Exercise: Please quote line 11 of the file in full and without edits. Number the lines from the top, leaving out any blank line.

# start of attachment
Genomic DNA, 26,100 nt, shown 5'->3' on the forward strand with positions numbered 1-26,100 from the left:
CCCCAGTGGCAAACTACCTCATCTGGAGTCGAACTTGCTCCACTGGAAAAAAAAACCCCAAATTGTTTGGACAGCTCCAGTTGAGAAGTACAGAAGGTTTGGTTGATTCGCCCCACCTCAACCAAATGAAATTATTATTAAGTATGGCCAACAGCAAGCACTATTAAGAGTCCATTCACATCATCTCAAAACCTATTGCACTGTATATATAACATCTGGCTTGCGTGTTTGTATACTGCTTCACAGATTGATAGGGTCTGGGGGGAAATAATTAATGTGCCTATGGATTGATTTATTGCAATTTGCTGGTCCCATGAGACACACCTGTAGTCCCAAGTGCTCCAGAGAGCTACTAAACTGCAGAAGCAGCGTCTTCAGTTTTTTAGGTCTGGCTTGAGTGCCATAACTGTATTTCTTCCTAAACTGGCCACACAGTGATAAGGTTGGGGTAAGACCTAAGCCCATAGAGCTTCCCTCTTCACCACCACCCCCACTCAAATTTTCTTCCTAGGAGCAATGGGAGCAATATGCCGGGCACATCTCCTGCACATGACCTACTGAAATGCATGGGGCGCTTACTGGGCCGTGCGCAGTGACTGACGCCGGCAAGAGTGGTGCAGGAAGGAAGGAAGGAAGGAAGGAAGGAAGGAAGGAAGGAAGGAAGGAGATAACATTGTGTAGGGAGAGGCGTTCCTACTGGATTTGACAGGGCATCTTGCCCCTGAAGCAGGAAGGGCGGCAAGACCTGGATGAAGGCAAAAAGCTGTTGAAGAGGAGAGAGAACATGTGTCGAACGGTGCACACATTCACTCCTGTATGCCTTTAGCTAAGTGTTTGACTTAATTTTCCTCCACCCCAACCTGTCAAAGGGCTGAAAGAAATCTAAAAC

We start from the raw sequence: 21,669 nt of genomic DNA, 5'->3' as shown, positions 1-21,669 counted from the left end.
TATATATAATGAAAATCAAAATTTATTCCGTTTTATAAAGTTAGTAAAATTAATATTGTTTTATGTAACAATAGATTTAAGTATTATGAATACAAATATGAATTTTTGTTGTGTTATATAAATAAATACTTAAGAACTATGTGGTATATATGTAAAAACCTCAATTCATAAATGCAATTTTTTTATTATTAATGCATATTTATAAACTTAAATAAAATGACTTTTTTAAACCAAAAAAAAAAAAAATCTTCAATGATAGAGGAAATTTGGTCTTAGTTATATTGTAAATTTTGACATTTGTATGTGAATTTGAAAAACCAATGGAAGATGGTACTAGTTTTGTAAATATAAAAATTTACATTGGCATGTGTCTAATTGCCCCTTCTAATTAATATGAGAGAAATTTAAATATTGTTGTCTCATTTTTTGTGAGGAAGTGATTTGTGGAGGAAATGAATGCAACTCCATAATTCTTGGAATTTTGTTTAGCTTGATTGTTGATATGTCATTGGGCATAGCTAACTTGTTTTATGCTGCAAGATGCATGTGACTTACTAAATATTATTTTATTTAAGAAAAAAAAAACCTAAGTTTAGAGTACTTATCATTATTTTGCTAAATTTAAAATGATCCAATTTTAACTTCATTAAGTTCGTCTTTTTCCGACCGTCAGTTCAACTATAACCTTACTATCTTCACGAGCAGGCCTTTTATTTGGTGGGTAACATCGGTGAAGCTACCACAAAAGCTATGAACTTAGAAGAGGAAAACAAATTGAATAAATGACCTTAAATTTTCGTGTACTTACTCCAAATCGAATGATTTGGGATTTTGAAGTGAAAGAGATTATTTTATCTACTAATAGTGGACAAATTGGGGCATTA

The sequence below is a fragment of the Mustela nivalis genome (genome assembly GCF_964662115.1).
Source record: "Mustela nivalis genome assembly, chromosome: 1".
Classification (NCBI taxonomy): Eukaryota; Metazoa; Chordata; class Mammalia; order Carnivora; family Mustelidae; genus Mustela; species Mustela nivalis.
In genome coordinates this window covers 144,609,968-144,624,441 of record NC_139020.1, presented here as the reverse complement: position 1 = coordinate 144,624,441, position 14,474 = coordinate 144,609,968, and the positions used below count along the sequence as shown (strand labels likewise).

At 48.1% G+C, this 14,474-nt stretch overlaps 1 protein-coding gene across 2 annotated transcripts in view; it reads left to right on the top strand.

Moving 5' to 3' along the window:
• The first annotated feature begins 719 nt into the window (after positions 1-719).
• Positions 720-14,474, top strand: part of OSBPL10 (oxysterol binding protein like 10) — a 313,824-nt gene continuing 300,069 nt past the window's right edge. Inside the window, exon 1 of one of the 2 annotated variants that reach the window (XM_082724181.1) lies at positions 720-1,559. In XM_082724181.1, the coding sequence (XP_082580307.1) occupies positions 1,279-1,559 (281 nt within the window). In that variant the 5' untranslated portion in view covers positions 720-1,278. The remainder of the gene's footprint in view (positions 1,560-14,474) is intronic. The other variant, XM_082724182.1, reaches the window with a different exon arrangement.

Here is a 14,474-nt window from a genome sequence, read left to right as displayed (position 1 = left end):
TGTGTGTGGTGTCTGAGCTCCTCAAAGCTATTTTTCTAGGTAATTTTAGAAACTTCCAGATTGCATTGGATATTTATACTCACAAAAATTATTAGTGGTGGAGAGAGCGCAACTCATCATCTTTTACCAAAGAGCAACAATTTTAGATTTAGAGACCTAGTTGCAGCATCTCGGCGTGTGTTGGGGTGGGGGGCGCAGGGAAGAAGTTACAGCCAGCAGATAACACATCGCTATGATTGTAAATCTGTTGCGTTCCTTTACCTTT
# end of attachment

• The first annotated feature begins 719 nt into the window (after positions 1-719).